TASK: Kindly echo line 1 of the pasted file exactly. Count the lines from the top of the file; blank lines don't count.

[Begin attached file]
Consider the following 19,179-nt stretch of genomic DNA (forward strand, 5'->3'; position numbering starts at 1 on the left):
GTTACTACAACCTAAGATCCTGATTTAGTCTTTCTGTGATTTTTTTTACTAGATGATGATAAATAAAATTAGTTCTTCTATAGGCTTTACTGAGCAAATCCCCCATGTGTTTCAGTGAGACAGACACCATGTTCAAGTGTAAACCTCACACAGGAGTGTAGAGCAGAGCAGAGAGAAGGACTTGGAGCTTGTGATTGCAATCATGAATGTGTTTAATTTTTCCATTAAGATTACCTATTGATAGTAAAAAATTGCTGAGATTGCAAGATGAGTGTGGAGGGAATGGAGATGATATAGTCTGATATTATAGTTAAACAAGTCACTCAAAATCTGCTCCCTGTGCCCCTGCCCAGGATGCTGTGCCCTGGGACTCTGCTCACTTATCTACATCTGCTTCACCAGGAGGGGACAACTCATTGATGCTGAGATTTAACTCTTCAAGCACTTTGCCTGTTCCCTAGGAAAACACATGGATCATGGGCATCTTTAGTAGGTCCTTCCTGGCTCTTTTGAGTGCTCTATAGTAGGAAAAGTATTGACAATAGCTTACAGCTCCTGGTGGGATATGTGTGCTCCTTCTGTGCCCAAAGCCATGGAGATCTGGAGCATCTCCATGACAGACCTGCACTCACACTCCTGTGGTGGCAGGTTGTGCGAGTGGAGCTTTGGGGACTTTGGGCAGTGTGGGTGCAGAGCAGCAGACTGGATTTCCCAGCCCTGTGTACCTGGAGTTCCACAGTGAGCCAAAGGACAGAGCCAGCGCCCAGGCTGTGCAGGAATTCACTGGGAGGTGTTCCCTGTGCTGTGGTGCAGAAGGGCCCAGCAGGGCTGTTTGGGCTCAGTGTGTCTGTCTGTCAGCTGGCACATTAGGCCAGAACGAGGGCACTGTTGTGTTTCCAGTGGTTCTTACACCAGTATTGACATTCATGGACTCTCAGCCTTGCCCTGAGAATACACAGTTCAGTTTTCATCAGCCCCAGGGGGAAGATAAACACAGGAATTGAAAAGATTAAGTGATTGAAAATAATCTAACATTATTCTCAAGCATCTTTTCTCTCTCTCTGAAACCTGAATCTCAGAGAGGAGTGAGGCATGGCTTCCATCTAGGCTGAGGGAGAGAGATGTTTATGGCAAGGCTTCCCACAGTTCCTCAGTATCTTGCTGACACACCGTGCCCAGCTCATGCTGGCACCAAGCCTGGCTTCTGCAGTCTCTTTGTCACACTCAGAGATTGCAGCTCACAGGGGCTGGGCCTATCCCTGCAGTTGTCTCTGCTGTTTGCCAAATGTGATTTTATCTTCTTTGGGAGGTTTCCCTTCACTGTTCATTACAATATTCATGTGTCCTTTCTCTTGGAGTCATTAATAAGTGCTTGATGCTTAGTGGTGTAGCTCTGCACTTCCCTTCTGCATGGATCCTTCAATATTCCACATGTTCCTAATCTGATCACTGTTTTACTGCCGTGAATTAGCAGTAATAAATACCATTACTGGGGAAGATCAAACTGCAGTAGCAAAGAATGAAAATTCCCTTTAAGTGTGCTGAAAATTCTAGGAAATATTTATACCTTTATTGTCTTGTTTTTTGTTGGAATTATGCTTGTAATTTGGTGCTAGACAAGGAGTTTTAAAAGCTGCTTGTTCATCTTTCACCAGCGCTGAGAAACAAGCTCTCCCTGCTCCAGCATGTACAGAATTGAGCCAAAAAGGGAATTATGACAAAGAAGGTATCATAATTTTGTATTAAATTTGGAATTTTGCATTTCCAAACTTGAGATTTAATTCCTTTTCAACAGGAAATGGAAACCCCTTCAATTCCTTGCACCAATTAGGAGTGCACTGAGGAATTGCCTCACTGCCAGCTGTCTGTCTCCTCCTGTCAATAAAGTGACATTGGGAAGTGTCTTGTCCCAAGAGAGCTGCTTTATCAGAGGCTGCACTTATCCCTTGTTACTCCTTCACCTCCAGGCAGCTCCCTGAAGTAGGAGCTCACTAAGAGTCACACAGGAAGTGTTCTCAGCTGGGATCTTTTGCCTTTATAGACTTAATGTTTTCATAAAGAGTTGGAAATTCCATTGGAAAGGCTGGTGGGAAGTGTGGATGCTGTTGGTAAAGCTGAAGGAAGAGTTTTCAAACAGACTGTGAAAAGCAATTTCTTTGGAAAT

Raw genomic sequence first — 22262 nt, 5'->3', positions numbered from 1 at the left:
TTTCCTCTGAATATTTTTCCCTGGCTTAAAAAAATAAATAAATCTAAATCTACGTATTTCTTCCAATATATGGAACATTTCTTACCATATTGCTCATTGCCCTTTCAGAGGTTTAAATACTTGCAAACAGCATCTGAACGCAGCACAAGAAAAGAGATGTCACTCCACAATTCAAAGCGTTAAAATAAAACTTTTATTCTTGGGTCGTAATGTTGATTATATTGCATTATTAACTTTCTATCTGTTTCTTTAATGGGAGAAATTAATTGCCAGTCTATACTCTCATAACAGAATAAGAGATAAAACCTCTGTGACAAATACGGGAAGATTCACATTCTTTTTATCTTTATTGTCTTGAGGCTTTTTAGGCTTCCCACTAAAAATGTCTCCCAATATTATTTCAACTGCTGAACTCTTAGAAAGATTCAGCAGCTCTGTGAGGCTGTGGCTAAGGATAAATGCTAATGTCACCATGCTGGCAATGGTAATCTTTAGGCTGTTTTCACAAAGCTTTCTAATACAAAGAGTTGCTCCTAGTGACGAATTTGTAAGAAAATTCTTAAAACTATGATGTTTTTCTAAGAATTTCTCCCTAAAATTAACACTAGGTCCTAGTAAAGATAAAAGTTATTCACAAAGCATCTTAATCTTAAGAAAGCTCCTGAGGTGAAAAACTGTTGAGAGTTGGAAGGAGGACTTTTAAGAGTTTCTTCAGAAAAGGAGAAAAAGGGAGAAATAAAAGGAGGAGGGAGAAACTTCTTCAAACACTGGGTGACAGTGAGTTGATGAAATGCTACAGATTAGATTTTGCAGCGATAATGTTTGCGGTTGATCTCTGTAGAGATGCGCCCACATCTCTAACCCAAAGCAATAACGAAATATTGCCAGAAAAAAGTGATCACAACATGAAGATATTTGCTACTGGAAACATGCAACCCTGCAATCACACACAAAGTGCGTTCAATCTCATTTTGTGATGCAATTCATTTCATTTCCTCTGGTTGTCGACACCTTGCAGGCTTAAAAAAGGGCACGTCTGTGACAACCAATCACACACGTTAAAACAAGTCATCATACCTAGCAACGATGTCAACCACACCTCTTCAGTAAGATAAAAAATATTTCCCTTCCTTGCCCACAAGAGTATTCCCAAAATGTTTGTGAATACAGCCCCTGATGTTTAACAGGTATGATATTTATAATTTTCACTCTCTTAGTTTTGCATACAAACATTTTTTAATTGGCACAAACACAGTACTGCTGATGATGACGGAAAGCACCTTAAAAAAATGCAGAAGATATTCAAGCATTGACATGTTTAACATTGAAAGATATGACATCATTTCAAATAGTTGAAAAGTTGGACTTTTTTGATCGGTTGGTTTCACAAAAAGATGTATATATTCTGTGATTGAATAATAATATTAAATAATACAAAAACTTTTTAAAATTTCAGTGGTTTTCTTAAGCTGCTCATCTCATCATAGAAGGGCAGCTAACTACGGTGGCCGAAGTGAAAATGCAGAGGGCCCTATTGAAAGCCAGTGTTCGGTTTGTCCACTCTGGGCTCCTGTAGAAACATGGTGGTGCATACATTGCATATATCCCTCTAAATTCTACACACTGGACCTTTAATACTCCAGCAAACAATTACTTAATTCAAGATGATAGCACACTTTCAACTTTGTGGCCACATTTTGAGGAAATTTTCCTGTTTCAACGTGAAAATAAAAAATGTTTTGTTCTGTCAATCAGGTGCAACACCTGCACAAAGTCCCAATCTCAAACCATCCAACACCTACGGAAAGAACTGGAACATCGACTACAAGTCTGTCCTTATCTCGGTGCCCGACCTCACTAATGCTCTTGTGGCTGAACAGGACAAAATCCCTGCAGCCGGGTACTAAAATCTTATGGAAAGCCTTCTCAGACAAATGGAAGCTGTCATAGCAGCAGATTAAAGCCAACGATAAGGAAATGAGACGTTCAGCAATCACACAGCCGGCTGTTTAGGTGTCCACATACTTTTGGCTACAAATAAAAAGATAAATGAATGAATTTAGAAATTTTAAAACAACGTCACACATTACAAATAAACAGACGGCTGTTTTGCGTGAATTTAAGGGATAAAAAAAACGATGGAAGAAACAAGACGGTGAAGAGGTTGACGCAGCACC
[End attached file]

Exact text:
Consider the following 19,179-nt stretch of genomic DNA (forward strand, 5'->3'; position numbering starts at 1 on the left):